Exterior Painting Tips: How To Reglaze A Window

Jeremy Holderness

Reglaze A WindowIf you're like many people with an older home, you might still be sporting single-pane wood windows and storms.  While they may not be quite as energy efficient as their insulated double-pane counterparts, not everyone has the money in their budget to replace them.  

The good news is that if you keep the drafts out by keeping your storm windows -- as well as the individual panes of glass in the sashes themselves -- in good shape they'll perform pretty well for you.  The problem is that old wood windows are a maintenance item, but most people don't take a good look at their condition until they're painting the house -- which is as good a time as any to make those needed repairs.

In this week's exterior painting tips article we'll discuss the proper way to reglaze a window pane.


Out With The Old 

Remove the entire window sash in need of repair, if possible, so you can work on it while it's laying down rather than trying to work on it in the frame.

Replacing The Glazing Only

To remove the old glazing you'll need a heat gun to soften the cured putty.  Cover the surrounding panes and glazing with aluminum foil to keep from affecting them.  If the glazing is in need of repair but the glass itself is still intact, lay a piece of metal step flashing onto the glass to deflect the heat and keep from cracking the pane with the heat gun.

Apply heat until the putty is softened then with a 5-in-1 tool remove the old putty.

Replacing The Glazing & The Glass

Wear gloves and eye protection when removing broken or cracked glass.  Remove the glazing as described above, and using your 5-in-1 tool carefully remove the old metal glazing points from the wood that secured the glass in place.

Use your heat gun to continue to remove any glazing that lived in between the glass and the frame.  Once all of the putty has been removed from the wood channel where the new pane will lay, apply some exterior wood primer to the bare wood areas and allow it to dry.

If you're replacing the glass, have the new piece cut to the exact size of the old one that you removed, or if the old one was too damaged to take a measurement, then measure the channel when the the new one will go and have the new piece of glass cut to 1/8" smaller than your measurement in each direction.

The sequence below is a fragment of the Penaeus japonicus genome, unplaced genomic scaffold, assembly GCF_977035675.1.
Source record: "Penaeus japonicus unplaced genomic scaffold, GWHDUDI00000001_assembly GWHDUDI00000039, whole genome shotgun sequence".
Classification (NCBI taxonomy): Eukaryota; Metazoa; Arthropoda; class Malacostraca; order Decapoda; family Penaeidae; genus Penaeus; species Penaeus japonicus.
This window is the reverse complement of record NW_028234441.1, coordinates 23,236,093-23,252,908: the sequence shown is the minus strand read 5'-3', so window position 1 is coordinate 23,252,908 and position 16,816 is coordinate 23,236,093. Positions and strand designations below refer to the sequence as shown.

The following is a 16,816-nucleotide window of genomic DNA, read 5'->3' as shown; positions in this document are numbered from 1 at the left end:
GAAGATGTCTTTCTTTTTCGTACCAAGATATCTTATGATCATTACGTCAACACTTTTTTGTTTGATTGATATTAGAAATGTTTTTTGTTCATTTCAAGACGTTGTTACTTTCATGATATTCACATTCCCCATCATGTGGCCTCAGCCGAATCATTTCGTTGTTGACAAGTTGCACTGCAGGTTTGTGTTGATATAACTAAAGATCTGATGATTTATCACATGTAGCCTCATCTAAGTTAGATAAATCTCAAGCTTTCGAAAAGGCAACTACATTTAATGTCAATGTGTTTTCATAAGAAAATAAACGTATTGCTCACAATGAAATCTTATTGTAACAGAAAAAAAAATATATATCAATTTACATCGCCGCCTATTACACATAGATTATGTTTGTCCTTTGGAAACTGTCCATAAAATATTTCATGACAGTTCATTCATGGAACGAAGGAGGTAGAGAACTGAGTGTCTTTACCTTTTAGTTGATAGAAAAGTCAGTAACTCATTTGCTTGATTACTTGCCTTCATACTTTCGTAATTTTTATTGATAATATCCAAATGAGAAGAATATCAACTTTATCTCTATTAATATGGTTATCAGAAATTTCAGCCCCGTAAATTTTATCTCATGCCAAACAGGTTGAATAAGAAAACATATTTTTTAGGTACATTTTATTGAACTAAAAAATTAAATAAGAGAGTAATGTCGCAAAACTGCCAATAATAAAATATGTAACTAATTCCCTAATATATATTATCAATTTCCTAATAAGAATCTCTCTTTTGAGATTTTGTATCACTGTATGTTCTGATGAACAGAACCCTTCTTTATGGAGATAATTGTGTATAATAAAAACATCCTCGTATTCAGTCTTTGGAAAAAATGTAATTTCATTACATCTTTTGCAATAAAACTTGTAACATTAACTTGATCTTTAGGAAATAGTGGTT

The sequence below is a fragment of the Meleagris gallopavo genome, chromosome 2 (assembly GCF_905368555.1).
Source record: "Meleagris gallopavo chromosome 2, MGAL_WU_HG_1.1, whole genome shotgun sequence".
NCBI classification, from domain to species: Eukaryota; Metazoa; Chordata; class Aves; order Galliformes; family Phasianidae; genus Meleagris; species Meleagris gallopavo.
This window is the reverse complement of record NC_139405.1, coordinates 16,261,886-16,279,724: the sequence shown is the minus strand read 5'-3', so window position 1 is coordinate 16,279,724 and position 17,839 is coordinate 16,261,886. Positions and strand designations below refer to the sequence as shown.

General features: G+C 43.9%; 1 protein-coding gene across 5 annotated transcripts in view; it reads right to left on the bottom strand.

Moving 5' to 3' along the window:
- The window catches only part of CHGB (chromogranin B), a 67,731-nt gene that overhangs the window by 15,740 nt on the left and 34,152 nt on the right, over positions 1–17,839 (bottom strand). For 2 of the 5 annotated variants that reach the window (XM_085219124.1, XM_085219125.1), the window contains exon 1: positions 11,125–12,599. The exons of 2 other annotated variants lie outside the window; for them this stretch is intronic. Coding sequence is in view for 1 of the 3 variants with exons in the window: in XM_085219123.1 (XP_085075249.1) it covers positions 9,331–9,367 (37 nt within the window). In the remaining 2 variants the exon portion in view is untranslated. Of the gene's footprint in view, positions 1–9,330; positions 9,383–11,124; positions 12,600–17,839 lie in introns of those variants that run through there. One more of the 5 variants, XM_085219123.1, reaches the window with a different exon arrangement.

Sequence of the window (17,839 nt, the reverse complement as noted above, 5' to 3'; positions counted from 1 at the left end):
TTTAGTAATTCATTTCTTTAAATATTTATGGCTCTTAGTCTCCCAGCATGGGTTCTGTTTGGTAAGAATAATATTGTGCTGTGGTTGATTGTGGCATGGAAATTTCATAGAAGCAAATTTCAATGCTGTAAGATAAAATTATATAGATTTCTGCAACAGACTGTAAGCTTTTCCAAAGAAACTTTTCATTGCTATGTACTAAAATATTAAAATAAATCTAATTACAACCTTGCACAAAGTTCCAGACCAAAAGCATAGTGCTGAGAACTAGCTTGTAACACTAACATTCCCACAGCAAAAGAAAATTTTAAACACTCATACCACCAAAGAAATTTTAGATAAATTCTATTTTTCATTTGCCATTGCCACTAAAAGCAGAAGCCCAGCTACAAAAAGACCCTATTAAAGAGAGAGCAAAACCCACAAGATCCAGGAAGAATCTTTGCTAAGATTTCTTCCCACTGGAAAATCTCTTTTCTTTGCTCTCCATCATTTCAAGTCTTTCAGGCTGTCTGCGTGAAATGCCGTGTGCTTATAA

In With The New

Step 1:  (If you're only replacing the glazing and not the glass you can skip to Step 5)  Knead a ball of new oil-based glazing compound in your hands until it's softened then roll it between your hands to make a rope.  Lay the rope of compound along the channel where the glass will sit and press it firmly into the channel.  Make sure you use plenty of compound and don't worry if you're afraid it will make a mess, you can clean it up later.  It's more important to make sure you have plenty of putty in the channel.

Step 2:  Using gloved hands for protection, press the new window pane into the putty and into place, gently wiggling it back and forth as you press so it can seat itself until the glass is nearly touching the wood in the channel -- about an 1/8" from making contact with the wood.

Be sure there are no bare putty spots between the glass and the wood channel.  If there are, pull the pane back out and add more glazing compound.

Step 3:  Once the glass has been bed into the compound, lay a metal glazing point flat onto the surface of the glass and, Using a stiff putty knife or 5-in-1 tool, carefully push the point into the wood frame centered along one of the edges -- gently rocking it back and forth until it is buried into the wood.  

Repeat the process on the opposite side of the pane, then again on each of the other two sides.  For larger panes of glass, the glazing points should be installed evenly-spaced every 4-6 inches around the perimeter of the glass to hold it firmly into place.

Step 4:  Flip the sash over and scrape away the excess compound that pushed out while inserting the glass.

Step 5:  Knead another ball of putty into a rope about 3/4" thick and press it into the gap where the glass meets the wood channel, all along the perimeter.  

To smooth out the compound, take your putty knife at about a 45 degree angle between the glass and the outer face of the wood surrounding the glass.  While applying downward pressure, pull the putty knife along the length of the compound starting at one corner and working your way to the next, removing all of the excess.  

Try to keep a crisp line in each of the four corners.  Keep your putty knife clean with each pass to avoid dragging the compound or pulling it out of the joint.

Allow the putty to dry for about 1 week until it's stiff.  

Step 6:  Wipe off any oily residue from the surface of the glass with a dry cotton rag, then apply an oil-based exterior primer to the putty overlapping it just slightly onto the glass to seal down the edge.  

Step 7:  Once the primer has dried you're ready to topcoat it with a good 100% acrylic latex paint.

Step 8:  After the paint has dried you can come back with a razor blade to scrape off any excess paint/primer from the glass.



Reglazing damaged old wood windows will not only improve the look of your paint job, but also give you the added benefit of increased energy efficiency.  It can be a time-consuming project to complete but it's well worth the time and effort.  Make it a practice to walk around the house and inspect your window panes to see if they're in need of attention before you start any exterior painting project.


If you're located in the Greater Pittsburgh or Western Pennsylvania areas and would like some assistance with your exterior painting project please give us a call at 724-898-2446, visit our 'Contact Us' page, or click on the button below to have us contact you. 


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 photo by:  George Hodan / CC BY CC0 1.0








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